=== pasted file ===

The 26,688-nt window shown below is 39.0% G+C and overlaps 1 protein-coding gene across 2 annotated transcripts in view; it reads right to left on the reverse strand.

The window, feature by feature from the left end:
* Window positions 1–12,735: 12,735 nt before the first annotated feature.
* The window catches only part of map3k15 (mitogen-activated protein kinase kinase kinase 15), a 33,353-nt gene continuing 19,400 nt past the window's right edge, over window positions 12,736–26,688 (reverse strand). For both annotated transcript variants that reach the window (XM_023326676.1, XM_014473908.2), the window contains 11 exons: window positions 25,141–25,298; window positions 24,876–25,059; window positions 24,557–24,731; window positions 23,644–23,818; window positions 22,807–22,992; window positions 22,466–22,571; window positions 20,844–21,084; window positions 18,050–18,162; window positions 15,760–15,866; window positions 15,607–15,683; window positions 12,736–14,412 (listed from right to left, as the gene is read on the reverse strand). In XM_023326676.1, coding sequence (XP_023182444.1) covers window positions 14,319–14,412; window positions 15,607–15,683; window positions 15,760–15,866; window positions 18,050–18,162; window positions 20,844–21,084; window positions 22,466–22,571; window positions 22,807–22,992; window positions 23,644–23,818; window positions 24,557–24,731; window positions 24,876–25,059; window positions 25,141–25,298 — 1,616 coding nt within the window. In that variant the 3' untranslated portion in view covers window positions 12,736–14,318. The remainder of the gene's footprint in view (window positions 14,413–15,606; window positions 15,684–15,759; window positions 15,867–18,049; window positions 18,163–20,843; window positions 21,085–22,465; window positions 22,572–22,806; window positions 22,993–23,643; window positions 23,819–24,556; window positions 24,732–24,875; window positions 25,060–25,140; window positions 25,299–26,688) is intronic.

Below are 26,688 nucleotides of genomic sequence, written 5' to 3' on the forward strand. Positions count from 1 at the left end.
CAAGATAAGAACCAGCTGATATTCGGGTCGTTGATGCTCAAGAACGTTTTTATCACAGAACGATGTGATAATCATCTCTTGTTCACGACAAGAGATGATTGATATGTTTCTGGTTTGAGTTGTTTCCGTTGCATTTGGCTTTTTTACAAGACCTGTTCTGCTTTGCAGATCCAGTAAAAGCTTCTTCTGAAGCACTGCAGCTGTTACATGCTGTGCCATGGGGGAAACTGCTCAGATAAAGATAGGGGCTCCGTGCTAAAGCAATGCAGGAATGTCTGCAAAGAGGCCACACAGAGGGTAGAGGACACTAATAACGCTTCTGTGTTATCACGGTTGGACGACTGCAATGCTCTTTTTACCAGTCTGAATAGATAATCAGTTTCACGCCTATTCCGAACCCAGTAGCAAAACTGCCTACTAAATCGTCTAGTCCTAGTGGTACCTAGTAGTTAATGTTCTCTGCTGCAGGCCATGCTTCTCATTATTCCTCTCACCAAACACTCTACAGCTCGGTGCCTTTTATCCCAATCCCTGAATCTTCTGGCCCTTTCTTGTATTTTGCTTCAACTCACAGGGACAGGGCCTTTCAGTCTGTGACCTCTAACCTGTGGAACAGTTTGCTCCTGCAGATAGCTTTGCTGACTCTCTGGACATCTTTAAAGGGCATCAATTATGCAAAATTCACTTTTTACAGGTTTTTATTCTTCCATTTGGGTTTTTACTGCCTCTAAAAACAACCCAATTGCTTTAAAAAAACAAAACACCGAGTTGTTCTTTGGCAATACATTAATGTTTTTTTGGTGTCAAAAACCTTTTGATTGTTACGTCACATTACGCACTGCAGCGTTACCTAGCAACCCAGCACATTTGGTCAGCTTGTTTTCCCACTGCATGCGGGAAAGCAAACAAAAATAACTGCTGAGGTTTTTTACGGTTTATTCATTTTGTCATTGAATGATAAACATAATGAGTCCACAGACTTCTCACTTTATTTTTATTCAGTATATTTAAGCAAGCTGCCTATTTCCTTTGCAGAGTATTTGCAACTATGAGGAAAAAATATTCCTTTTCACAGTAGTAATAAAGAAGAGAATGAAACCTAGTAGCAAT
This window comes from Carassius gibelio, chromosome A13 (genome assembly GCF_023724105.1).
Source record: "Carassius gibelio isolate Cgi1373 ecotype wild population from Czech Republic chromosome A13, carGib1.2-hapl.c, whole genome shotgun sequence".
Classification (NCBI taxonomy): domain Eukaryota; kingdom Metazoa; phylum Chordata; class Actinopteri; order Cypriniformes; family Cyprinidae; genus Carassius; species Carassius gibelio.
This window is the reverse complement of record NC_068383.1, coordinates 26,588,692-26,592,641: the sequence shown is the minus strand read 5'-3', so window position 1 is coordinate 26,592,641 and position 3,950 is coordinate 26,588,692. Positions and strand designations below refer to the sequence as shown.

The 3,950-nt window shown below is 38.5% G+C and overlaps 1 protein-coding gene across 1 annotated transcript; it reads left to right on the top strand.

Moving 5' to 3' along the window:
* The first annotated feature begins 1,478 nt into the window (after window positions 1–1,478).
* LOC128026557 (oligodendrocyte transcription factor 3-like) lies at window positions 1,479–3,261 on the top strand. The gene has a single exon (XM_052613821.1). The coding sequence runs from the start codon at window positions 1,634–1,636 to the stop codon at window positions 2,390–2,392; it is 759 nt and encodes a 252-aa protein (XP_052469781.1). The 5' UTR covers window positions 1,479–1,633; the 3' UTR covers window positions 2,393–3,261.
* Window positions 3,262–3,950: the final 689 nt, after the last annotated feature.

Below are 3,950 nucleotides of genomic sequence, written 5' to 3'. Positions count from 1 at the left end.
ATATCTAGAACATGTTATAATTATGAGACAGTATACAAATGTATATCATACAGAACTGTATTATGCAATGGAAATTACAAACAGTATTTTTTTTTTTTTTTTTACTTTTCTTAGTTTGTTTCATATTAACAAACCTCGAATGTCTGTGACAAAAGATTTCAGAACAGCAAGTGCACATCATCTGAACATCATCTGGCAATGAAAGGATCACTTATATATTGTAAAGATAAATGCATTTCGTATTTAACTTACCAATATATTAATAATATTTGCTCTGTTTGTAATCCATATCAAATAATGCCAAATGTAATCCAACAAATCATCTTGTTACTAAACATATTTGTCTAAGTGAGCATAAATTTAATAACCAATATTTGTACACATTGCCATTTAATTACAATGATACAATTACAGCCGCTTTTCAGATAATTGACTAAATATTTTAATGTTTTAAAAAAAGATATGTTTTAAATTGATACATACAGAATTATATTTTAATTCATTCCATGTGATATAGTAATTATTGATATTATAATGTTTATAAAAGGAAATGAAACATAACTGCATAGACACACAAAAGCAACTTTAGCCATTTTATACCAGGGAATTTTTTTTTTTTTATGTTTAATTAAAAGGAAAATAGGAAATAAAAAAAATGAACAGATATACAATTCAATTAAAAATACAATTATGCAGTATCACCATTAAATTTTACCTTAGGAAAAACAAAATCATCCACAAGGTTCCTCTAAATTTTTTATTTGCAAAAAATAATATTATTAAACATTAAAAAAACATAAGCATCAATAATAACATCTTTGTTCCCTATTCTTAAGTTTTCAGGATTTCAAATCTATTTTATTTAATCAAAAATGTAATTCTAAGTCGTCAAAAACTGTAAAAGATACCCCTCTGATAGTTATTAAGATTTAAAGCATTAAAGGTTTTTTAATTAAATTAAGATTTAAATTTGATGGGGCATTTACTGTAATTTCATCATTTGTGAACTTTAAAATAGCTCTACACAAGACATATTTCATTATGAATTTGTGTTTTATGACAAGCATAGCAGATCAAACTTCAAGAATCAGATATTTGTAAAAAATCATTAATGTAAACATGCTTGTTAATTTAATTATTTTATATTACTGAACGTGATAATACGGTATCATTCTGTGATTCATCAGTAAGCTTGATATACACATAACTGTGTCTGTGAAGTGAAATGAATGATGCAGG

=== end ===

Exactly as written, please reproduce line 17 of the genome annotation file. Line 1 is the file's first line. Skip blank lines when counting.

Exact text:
ATATCTAGAACATGTTATAATTATGAGACAGTATACAAATGTATATCATACAGAACTGTATTATGCAATGGAAATTACAAACAGTATTTTTTTTTTTTTTTTTACTTTTCTTAGTTTGTTTCATATTAACAAACCTCGAATGTCTGTGACAAAAGATTTCAGAACAGCAAGTGCACATCATCTGAACATCATCTGGCAATGAAAGGATCACTTATATATTGTAAAGATAAATGCATTTCGTATTTAACTTACCAATATATTAATAATATTTGCTCTGTTTGTAATCCATATCAAATAATGCCAAATGTAATCCAACAAATCATCTTGTTACTAAACATATTTGTCTAAGTGAGCATAAATTTAATAACCAATATTTGTACACATTGCCATTTAATTACAATGATACAATTACAGCCGCTTTTCAGATAATTGACTAAATATTTTAATGTTTTAAAAAAAGATATGTTTTAAATTGATACATACAGAATTATATTTTAATTCATTCCATGTGATATAGTAATTATTGATATTATAATGTTTATAAAAGGAAATGAAACATAACTGCATAGACACACAAAAGCAACTTTAGCCATTTTATACCAGGGAATTTTTTTTTTTTTATGTTTAATTAAAAGGAAAATAGGAAATAAAAAAAATGAACAGATATACAATTCAATTAAAAATACAATTATGCAGTATCACCATTAAATTTTACCTTAGGAAAAACAAAATCATCCACAAGGTTCCTCTAAATTTTTTATTTGCAAAAAATAATATTATTAAACATTAAAAAAACATAAGCATCAATAATAACATCTTTGTTCCCTATTCTTAAGTTTTCAGGATTTCAAATCTATTTTATTTAATCAAAAATGTAATTCTAAGTCGTCAAAAACTGTAAAAGATACCCCTCTGATAGTTATTAAGATTTAAAGCATTAAAGGTTTTTTAATTAAATTAAGATTTAAATTTGATGGGGCATTTACTGTAATTTCATCATTTGTGAACTTTAAAATAGCTCTACACAAGACATATTTCATTATGAATTTGTGTTTTATGACAAGCATAGCAGATCAAACTTCAAGAATCAGATATTTGTAAAAAATCATTAATGTAAACATGCTTGTTAATTTAATTATTTTATATTACTGAACGTGATAATACGGTATCATTCTGTGATTCATCAGTAAGCTTGATATACACATAACTGTGTCTGTGAAGTGAAATGAATGATGCAGG